Sunday, 18 September 2016

Willington Gravel Pits..again!

Willington Gravel Pits is our local birding reserve, therefore its is our most visited site and a good job too, because I love it! There are 4 fantastic platforms and one of which has a magnificent hide (which you have to be a member of Derbyshire Wildlife Trust to get into).

This morning Abby, my mum and I went on a guided walk run by the Derbyshire Ornithological Society, with about 5 others, including our guide.

We straight away saw the usual: Blue Tits, Great Tits, Long Tailed Tits, Robins etc. We also heard and caught a glimpse of the wonderful Cetti's Warbler, which you can often hear walking down the path in the dense vegetation either side of you. Its amazing really. You just stroll on the soft mud of the track and listen to the powerful bursts of the delicate bird. I hear it every time we visit! At one of the platforms we stopped at, we saw a beautiful Mandarin duck, full of colour, which was nice to see.

We soon made our way to the hide at the end of the path, where we spent most of our time observing the vast amount of birds. We enjoyed fabulous views of 3 Water Rail emerging from the vegetation to the edge of the water, as well as a couple of Snipe hiding in the overhang of the plants for a while.

One species I sat watching for a while was the Little Egret. I usually see it at Willington but this time I paid more attention to it! I zoomed in on my travel Opticron MM3 60 ED scope, getting crystal clear views of it and watched it. I found its movement so amusing to watch. It would pace slowly through the water, gliding smoothy. Then, suddenly it would see a fish and run as fast as it could through the water lifting its legs high up. It looked almost excited when it ran!

After a few more minutes we headed back, raring for our next trip to Willington Gravel Pits!

Wednesday, 27 July 2016

Our Trip To Spurn

Last year I took part in the 'Young Birder of the Year' competition at the Spurn MigFest, one prize I won was a free stay in the new Spurn bird Observatory. Last weekend I decided to use my free stay with my family and spend our time birding. Since we live in Derby I saw this as a good opportunity to improve my wader skills!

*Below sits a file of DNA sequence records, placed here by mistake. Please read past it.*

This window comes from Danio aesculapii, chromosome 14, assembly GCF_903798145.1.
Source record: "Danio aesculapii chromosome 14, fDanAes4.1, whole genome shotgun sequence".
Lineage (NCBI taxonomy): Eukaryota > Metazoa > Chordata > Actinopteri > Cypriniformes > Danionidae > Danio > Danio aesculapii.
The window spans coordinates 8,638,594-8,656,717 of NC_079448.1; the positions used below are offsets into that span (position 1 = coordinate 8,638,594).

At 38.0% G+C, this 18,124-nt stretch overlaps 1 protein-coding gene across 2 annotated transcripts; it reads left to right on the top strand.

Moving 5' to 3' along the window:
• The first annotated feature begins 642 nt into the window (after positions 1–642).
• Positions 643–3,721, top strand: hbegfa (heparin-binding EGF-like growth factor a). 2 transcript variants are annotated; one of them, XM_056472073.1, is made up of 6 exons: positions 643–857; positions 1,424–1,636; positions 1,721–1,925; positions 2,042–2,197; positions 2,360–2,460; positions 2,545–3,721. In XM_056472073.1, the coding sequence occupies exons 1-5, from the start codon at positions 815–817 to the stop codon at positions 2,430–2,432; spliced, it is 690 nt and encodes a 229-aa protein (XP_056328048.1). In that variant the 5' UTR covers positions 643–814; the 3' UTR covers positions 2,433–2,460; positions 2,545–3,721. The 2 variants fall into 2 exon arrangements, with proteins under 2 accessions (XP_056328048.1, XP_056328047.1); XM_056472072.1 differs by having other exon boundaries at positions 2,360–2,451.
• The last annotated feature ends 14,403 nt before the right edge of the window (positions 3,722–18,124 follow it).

As my family and I are trainee ringers, we want to improve our ringing by experiencing ringing with different groups and people, learning individual approaches and methods. We contacted Paul, the warden, to ask him if we could help out and on the Saturday morning we headed out. It was a fantastic opportunity as I got to ring a House Martin and a Swallow, two species I had never done but always wanted to.

Spurn is a fantastic place, on the Humber estuary there were several species of waders, some of which included: Dunlin, Knot, Curlew, Redshank and Golden Plovers.

Saturday evening we watched murmurations of thousands of Dunlin and Knot, creating patterns in the sky. Not only that, but a pair of Peregrines appeared to catch their meal amidst the thousands of waders however they unsuccessful. And to top it all off, just as we were leaving to head off to bed, a Barn Owl flew into the sunset with its prey in its claws.

Sunday involved more ringing, however due to the weather conditions, there weren't many birds about only a few birds were caught. We then went to the canal hide which was quiet, although there were some Yellow Wagtails and a Swallow nest inside the hide, which was being regularly fed by the parents. We also spent some time sea watching a skill I want to develop and hearing the experienced sea watchers shouting out what they have seen was inspiring.

It was also nice to see Georgia Locock, who has been staying there during the week, helping out counting the birds for Spurn.